BOM 101: How to modularize the Bill of Materials

BOM 101: How to modularize the Bill of Materials

I want to get back to my BOM 101. In my view, Bill of Material management is one of the fundamental processes in PDM/PLM and requires lots of attention. I want to take the feedback made by Jos Voskuil and turn the conversation to be more business oriented. One of the trends in manufacturing today is customization. And this is a big challenge for manufacturing companies. Life was good in mass-production world, when the goal was to provide large series of items with predefined configurations. Not anymore… Today, clients are interested to how customize everything. Companies dealing with ETO type of business are facing similar challenges.

Efficient Bill of Materials management system can solve this problem. If you have flexible BOM management system allowing you to manipulate BOM structures and integrated with you ERP environment, you are half way done. However, technology out of the box won’t help you. It requires to apply some best practices too. One of the practices I want to discuss is “modular Bill of Materials”. Wikipedia provide a very short article about that, but I liked the definition.

Modular BOMs define the component materials, documents, parts and engineering drawings needed to complete a sub-assembly. While the terms BOM and modular BOM are most commonly used in association with physical products, the concept can be used in a variety of industries (e.g. software, medical records). Modular BOMs are used by modern information systems to serve a variety of purposes, such as defining the components needed to produce a sub-assembly, and providing cost information for each component and “rolled-up” cost information for the overall sub-assembly.

The core idea of modularization is to create a set of “modules” (aka sub-assemblies) that you can manipulate in order to create a final product. The product development process will be divided into two essential steps: create your modular bills and create a planning bill for a specific product. The last one will allow you to roll out cost and delivery time for a specific product order. Below I put five steps to follow in order to modularize the process of Bill of Material management in your company.

1. Identify family groups. This work can take time, but will allow you to make some steps to improve you product portfolio. Most probably you already have some portfolio management tools in house. Engineering has a tendency to complicate everything. So, you may find an overwhelming number of product families in your company. So, you must take some time and optimize that.

2. Identify options. These are elements of products and bill of materials that can be added to multiple product families. Usually represents additional features that can be added and can be replaced. The typical example of options is different configuration of car in-dash navigation and entertainment system. What is also important at this stage is to identify constraints between options (conflicts, incompatibilities, etc.)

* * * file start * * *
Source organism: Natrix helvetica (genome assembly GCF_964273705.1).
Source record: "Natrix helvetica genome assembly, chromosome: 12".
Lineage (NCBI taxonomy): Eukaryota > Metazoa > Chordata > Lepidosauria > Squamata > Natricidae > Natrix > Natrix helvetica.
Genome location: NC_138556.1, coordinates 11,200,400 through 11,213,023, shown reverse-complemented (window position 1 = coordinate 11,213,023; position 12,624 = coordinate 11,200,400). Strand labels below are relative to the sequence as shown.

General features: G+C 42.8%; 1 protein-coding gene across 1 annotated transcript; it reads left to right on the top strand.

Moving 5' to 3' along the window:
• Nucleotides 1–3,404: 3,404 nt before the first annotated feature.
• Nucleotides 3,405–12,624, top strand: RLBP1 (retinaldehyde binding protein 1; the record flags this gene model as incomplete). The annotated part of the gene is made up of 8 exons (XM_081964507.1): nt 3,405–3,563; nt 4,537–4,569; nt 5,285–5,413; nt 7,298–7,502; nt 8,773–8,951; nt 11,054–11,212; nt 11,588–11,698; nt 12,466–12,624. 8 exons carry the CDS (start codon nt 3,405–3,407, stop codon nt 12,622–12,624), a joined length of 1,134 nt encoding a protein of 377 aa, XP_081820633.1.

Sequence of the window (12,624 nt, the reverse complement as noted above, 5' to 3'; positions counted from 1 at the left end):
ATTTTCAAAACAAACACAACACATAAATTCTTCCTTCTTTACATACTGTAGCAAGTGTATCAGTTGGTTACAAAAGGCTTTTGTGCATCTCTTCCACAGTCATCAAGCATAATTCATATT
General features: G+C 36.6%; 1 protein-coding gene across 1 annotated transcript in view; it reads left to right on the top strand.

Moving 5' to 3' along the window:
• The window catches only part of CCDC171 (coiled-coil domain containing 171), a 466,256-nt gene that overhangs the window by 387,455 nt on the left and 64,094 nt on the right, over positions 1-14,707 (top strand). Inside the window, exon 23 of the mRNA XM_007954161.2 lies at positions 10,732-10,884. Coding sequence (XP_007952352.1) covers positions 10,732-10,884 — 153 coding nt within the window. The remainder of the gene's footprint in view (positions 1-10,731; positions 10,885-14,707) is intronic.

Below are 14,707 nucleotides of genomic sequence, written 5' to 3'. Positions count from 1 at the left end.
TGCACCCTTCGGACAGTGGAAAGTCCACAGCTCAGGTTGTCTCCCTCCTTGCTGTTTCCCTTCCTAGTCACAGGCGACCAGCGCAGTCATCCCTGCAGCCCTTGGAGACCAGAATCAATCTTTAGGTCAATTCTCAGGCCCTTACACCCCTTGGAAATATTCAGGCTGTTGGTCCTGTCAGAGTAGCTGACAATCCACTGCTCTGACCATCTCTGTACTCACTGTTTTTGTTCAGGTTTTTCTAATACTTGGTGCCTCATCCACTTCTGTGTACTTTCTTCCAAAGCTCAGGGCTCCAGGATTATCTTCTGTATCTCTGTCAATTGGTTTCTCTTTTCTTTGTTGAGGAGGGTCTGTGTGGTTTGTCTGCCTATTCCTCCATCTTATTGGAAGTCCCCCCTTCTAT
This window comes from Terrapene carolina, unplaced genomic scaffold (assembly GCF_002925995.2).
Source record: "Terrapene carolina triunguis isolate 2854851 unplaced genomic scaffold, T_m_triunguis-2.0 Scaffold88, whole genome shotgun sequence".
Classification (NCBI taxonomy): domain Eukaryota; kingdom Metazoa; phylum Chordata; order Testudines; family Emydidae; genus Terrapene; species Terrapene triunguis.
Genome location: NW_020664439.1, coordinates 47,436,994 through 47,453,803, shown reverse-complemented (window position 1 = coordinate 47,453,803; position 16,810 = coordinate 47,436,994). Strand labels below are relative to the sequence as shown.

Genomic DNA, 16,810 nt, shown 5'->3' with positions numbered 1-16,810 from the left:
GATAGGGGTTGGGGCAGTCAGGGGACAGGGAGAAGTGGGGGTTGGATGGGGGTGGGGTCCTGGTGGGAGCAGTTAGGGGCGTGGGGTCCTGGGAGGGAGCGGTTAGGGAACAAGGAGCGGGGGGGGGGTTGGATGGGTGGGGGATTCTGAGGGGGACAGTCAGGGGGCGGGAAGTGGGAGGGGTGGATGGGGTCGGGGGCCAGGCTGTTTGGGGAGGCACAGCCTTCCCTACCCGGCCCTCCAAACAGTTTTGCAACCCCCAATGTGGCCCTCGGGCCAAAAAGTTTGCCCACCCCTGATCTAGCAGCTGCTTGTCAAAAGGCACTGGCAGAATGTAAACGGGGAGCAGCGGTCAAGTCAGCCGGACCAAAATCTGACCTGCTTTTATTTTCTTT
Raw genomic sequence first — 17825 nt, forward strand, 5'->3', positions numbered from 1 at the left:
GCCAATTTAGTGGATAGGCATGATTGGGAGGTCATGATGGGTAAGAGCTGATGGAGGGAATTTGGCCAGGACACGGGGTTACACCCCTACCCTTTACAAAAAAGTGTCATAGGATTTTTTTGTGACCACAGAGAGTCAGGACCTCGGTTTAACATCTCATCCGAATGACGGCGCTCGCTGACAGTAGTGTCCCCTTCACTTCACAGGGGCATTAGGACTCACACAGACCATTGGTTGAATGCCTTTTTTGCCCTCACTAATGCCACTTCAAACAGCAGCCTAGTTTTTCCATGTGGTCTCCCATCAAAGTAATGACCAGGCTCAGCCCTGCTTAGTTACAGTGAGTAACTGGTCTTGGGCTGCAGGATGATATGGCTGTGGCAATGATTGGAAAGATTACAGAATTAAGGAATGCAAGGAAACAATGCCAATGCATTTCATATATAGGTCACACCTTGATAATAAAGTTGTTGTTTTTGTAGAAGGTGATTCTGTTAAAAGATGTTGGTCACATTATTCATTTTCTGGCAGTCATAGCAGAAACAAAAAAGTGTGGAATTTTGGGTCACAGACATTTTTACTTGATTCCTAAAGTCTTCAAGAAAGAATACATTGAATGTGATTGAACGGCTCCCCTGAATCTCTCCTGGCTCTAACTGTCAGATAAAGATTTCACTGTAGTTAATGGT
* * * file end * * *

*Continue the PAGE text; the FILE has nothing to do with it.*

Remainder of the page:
3. Create Master Bill of Materials. This is a very important step. Master Bill of Materials represents all families and all options. This is “THE” bill of materials of all your products, which allows you to plan and to manufacture any product and configurations. In most of BOM management system you operate with ‘phantom’ feature to create an efficient master bill of materials. The reliability of BOM management system is very important at this stage.

4. Create planning BOM. Planning bill of materials represents a specific product, configuration, order, etc. You generate “planning BOM” out of your master BOM in order to create a specific delivery task for your manufacturing system. You practically derive your planning BOM out of Master BOM. Tools that allows you to copy/compare structures and BOM levels are absolute must to make it work.

5. End item bill. This is a final stage. End item bill represent the customer world and the way to translate planning bill of materials into the delivery. There are multiple ways to create end item bills – create bill for every SKU#, manually configure options or implement automatic rule based configurations. In my view, the last one is the most promising alternative. However, it requires additional efforts to implement. So, don’t be surprise many of customers are manually configuring end item bills.

What is my conclusion? Modern manufacturing practices require good technologies and best practices applied together. To me, BOM modularization is one of best examples. You need to have an efficient BOM management system with technologies and user experience allowing you to work collaboratively on BOM in a very granular way. At the same time, you need to apply some planning steps to rationalize and optimize the way you work with configurations, custom orders and product customizations. The cost is a fundamental driver in a modern manufacturing world. An efficient BOM modularization will allow you to follow demands of customers for customization and keep product cost down. Just my thoughts…